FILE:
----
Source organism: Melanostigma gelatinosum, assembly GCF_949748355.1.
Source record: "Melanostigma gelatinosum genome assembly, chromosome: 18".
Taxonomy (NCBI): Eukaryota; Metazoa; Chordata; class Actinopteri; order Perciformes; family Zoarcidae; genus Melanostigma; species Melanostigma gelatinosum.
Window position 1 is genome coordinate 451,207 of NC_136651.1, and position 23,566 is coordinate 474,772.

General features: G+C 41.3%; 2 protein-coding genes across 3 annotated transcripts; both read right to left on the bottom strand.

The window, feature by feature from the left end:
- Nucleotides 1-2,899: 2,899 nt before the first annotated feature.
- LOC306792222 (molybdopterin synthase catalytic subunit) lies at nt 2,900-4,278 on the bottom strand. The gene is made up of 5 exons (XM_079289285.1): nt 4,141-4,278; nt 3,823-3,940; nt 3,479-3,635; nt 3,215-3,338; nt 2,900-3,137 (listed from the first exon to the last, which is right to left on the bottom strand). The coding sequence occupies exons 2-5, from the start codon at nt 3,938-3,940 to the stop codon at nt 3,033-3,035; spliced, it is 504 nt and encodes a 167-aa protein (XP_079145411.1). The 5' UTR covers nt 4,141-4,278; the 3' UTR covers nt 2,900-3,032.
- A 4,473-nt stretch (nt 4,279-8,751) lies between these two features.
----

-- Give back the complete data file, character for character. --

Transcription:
Source organism: Melanostigma gelatinosum, assembly GCF_949748355.1.
Source record: "Melanostigma gelatinosum genome assembly, chromosome: 18".
Taxonomy (NCBI): Eukaryota; Metazoa; Chordata; class Actinopteri; order Perciformes; family Zoarcidae; genus Melanostigma; species Melanostigma gelatinosum.
Window position 1 is genome coordinate 451,207 of NC_136651.1, and position 23,566 is coordinate 474,772.

General features: G+C 41.3%; 2 protein-coding genes across 3 annotated transcripts; both read right to left on the bottom strand.

The window, feature by feature from the left end:
- Nucleotides 1-2,899: 2,899 nt before the first annotated feature.
- LOC306792222 (molybdopterin synthase catalytic subunit) lies at nt 2,900-4,278 on the bottom strand. The gene is made up of 5 exons (XM_079289285.1): nt 4,141-4,278; nt 3,823-3,940; nt 3,479-3,635; nt 3,215-3,338; nt 2,900-3,137 (listed from the first exon to the last, which is right to left on the bottom strand). The coding sequence occupies exons 2-5, from the start codon at nt 3,938-3,940 to the stop codon at nt 3,033-3,035; spliced, it is 504 nt and encodes a 167-aa protein (XP_079145411.1). The 5' UTR covers nt 4,141-4,278; the 3' UTR covers nt 2,900-3,032.
- A 4,473-nt stretch (nt 4,279-8,751) lies between these two features.